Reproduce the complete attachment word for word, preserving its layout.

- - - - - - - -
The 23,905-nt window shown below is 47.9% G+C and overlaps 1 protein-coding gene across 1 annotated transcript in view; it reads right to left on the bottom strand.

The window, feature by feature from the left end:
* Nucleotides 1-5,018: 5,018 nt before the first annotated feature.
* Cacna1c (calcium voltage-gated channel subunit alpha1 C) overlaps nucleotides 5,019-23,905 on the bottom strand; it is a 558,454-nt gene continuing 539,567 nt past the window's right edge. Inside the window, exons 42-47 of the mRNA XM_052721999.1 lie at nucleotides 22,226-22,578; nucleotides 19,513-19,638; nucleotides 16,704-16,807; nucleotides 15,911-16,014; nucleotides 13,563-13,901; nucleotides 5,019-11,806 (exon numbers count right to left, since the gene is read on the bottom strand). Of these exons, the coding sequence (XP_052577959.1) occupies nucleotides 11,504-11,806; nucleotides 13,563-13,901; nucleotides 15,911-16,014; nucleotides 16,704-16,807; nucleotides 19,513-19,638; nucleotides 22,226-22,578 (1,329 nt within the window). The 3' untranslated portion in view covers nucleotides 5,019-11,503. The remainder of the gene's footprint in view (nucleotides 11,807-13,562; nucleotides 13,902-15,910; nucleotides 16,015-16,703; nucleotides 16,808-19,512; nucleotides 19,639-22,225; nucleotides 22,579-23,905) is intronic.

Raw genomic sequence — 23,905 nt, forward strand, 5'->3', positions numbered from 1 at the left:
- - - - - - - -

The 23,905-nt window shown below is 47.9% G+C and overlaps 1 protein-coding gene across 1 annotated transcript in view; it reads right to left on the bottom strand.

The window, feature by feature from the left end:
* Nucleotides 1-5,018: 5,018 nt before the first annotated feature.
* Cacna1c (calcium voltage-gated channel subunit alpha1 C) overlaps nucleotides 5,019-23,905 on the bottom strand; it is a 558,454-nt gene continuing 539,567 nt past the window's right edge. Inside the window, exons 42-47 of the mRNA XM_052721999.1 lie at nucleotides 22,226-22,578; nucleotides 19,513-19,638; nucleotides 16,704-16,807; nucleotides 15,911-16,014; nucleotides 13,563-13,901; nucleotides 5,019-11,806 (exon numbers count right to left, since the gene is read on the bottom strand). Of these exons, the coding sequence (XP_052577959.1) occupies nucleotides 11,504-11,806; nucleotides 13,563-13,901; nucleotides 15,911-16,014; nucleotides 16,704-16,807; nucleotides 19,513-19,638; nucleotides 22,226-22,578 (1,329 nt within the window). The 3' untranslated portion in view covers nucleotides 5,019-11,503. The remainder of the gene's footprint in view (nucleotides 11,807-13,562; nucleotides 13,902-15,910; nucleotides 16,015-16,703; nucleotides 16,808-19,512; nucleotides 19,639-22,225; nucleotides 22,579-23,905) is intronic.

Raw genomic sequence — 23,905 nt, forward strand, 5'->3', positions numbered from 1 at the left: